A typical HTML response will add JavaScript and CSS files with:

$response = response_get();


$response->css_alternate_add('/path/to/file.css', 'print');
$response->css_alternate_add('/path/to/file.css', 'all', 'Title');

In the template file itself, the CSS is then added to the page <head> via head_get_html(), and the JavaScript at the bottom of the page with foot_get_html().

For reference, please see these other pages which also relate to resources:


For both the JavaScript and CSS, the paths are automatically changed to something like:


Where the number is the UNIX timestamp of when the file was last modified... this means that the framework can also set a very aggressive caching policy, and as soon as the file is changed, the <link> and <script> tags change, and the old URL is 301 redirected to the new path.

This can be enabled with the config options:

$config['output.timestamp_url'] = true;

If you want to use this feature yourself (e.g. images), there is the timestamp_url() function:

<img src="<?= html(timestamp_url('/a/img/logo.gif')) ?>" alt="Logo" />

JavaScript code

Sometimes you may need to set a JavaScript variable "inline", for example the current tax rate, however you don't really want to do this inline as its a potential security issue, and can break the default CSP directives.

So instead just add:

$response->meta_set('js_data', json_encode($x));

And the JavaScript can get that variable via:

my_data = document.querySelector('meta[name="js_data"]');
if (my_data) {
    try {
        my_data = JSON.parse(my_data.getAttribute('content'));
    } catch (e) {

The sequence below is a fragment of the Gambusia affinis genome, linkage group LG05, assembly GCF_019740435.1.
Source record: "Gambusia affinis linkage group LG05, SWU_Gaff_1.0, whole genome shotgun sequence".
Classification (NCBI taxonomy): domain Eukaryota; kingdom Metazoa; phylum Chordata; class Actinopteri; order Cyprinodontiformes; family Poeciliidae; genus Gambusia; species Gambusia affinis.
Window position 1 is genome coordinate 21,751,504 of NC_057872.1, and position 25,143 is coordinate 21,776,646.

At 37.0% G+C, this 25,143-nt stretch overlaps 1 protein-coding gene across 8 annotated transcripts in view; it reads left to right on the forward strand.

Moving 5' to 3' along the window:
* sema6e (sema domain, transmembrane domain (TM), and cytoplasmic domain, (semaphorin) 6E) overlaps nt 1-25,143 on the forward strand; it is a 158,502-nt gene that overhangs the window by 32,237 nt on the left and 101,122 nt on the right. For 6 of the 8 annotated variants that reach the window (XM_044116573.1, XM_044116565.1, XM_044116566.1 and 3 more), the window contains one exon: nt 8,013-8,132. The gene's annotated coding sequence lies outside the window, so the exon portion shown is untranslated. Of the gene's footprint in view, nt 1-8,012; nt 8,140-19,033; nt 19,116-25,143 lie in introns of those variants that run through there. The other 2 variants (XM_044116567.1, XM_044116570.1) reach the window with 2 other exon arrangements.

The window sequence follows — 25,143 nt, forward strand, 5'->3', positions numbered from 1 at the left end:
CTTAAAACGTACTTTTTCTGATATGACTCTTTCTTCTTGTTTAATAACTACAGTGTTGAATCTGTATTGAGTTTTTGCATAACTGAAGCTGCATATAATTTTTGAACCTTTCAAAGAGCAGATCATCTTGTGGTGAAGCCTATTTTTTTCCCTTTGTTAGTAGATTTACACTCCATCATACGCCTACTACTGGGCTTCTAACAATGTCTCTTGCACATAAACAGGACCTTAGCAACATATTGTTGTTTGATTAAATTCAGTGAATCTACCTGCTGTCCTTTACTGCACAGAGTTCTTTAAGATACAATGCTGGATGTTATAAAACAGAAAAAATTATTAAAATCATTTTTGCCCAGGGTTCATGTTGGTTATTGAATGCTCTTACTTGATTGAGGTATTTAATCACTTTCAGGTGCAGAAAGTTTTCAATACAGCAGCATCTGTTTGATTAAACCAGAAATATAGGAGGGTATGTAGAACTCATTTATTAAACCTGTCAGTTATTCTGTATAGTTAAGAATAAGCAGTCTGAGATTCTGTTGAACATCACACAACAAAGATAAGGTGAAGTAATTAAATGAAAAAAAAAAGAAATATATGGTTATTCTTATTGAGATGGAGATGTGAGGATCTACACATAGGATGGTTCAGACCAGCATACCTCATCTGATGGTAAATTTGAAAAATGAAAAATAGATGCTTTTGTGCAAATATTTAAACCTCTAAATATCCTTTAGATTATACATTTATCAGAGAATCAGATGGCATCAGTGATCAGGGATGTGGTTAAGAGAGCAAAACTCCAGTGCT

my_data = null;
if (!my_data) {

JavaScript minified

To minify the JavaScript with jsmin-php, set:

$config['output.js_min'] = true;

The result of this is cached, so shouldn't cause any performance issues (but may make debugging harder).

CSS minified

To minify the CSS by simply removing comments and most whitespace (keeping line numbers), set:

$config['output.css_min'] = true;

The result is cached, and shouldn't really make many changes to your CSS, but should reduce the file size a bit further.

CSS auto

Some sites can simply get away with a single CSS file, but if they become too large, you may find that you want a different (or additional) file per section (based on the URL).

So if you update your template file, so that it simply executes:


Then by default, the following 3 files (if they exist), will be included:


Where 'print.css' is the print style sheet, and 'high.css' is an alternative stylesheet for a high contrast version of the site.

Have a look at the config option 'output.css_types' if you want to configure these.

Then depending on the URL being loaded, additional files can be included.

For example: